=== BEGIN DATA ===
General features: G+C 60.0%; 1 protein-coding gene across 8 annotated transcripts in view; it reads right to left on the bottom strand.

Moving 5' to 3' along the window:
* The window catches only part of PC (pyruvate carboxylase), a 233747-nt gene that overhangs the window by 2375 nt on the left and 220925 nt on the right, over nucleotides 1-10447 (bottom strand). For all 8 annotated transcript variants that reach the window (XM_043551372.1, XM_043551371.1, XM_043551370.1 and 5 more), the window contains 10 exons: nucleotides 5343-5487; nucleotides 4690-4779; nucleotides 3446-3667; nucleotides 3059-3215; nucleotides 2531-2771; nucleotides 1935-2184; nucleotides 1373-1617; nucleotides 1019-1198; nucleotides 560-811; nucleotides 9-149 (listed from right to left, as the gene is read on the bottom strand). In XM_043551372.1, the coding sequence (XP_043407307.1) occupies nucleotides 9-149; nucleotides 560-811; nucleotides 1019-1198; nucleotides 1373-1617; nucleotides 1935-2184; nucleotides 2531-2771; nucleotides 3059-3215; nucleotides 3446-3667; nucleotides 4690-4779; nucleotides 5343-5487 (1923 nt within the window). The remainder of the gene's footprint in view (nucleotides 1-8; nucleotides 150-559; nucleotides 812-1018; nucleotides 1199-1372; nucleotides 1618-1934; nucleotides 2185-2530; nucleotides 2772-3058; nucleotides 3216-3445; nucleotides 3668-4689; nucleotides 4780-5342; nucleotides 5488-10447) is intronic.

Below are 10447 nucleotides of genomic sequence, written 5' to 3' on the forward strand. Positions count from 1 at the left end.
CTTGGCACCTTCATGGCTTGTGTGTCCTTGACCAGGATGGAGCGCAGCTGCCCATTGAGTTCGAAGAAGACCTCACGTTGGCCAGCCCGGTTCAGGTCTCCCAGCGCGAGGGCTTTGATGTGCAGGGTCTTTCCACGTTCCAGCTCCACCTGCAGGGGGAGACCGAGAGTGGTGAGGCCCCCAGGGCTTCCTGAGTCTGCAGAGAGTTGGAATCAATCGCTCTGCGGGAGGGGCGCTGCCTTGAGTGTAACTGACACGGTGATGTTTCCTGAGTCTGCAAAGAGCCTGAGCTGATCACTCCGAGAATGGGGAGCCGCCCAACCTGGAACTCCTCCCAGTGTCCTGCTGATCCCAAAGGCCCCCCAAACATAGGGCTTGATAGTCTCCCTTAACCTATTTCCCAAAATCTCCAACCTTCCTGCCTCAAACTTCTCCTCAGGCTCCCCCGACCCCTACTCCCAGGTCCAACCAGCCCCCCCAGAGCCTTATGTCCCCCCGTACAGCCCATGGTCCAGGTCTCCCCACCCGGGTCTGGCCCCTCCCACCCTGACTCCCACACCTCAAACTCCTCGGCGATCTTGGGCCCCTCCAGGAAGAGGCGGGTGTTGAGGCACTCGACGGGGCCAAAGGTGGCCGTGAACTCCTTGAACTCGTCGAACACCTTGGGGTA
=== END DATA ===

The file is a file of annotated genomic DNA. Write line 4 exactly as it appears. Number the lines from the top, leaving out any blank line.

Below are 10447 nucleotides of genomic sequence, written 5' to 3' on the forward strand. Positions count from 1 at the left end.